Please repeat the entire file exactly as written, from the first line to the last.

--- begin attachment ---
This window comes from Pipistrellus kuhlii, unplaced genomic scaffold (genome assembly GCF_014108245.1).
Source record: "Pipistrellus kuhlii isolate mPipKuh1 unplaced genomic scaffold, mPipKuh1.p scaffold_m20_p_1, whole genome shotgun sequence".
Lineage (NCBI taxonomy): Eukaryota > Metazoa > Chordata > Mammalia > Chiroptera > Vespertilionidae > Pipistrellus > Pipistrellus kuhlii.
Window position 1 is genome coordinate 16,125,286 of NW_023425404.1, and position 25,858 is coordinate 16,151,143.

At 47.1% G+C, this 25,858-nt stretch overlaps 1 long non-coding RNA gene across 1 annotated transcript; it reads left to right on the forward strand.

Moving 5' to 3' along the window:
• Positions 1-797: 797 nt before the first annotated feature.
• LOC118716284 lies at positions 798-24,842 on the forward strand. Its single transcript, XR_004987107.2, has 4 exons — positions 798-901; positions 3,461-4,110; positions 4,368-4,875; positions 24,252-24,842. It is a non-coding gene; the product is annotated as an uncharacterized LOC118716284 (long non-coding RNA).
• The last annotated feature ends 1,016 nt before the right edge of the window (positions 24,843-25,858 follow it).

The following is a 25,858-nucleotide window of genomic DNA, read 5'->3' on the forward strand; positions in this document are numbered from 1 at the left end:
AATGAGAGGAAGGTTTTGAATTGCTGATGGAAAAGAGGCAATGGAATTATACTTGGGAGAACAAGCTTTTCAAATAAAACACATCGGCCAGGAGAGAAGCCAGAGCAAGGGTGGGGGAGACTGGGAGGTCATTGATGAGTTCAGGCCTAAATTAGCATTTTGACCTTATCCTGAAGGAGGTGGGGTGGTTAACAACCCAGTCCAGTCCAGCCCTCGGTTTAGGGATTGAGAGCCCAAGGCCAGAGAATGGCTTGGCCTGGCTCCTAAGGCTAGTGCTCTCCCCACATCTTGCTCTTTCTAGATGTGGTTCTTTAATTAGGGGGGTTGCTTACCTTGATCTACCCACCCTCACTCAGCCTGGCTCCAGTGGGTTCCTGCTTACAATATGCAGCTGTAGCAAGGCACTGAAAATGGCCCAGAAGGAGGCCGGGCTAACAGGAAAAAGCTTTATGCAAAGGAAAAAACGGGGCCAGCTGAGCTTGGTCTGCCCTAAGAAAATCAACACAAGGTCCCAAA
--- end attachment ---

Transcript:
This window comes from Pipistrellus kuhlii, unplaced genomic scaffold (genome assembly GCF_014108245.1).
Source record: "Pipistrellus kuhlii isolate mPipKuh1 unplaced genomic scaffold, mPipKuh1.p scaffold_m20_p_1, whole genome shotgun sequence".
Lineage (NCBI taxonomy): Eukaryota > Metazoa > Chordata > Mammalia > Chiroptera > Vespertilionidae > Pipistrellus > Pipistrellus kuhlii.
Window position 1 is genome coordinate 16,125,286 of NW_023425404.1, and position 25,858 is coordinate 16,151,143.

At 47.1% G+C, this 25,858-nt stretch overlaps 1 long non-coding RNA gene across 1 annotated transcript; it reads left to right on the forward strand.

Moving 5' to 3' along the window:
• Positions 1-797: 797 nt before the first annotated feature.
• LOC118716284 lies at positions 798-24,842 on the forward strand. Its single transcript, XR_004987107.2, has 4 exons — positions 798-901; positions 3,461-4,110; positions 4,368-4,875; positions 24,252-24,842. It is a non-coding gene; the product is annotated as an uncharacterized LOC118716284 (long non-coding RNA).
• The last annotated feature ends 1,016 nt before the right edge of the window (positions 24,843-25,858 follow it).

The following is a 25,858-nucleotide window of genomic DNA, read 5'->3' on the forward strand; positions in this document are numbered from 1 at the left end:
AATGAGAGGAAGGTTTTGAATTGCTGATGGAAAAGAGGCAATGGAATTATACTTGGGAGAACAAGCTTTTCAAATAAAACACATCGGCCAGGAGAGAAGCCAGAGCAAGGGTGGGGGAGACTGGGAGGTCATTGATGAGTTCAGGCCTAAATTAGCATTTTGACCTTATCCTGAAGGAGGTGGGGTGGTTAACAACCCAGTCCAGTCCAGCCCTCGGTTTAGGGATTGAGAGCCCAAGGCCAGAGAATGGCTTGGCCTGGCTCCTAAGGCTAGTGCTCTCCCCACATCTTGCTCTTTCTAGATGTGGTTCTTTAATTAGGGGGGTTGCTTACCTTGATCTACCCACCCTCACTCAGCCTGGCTCCAGTGGGTTCCTGCTTACAATATGCAGCTGTAGCAAGGCACTGAAAATGGCCCAGAAGGAGGCCGGGCTAACAGGAAAAAGCTTTATGCAAAGGAAAAAACGGGGCCAGCTGAGCTTGGTCTGCCCTAAGAAAATCAACACAAGGTCCCAAA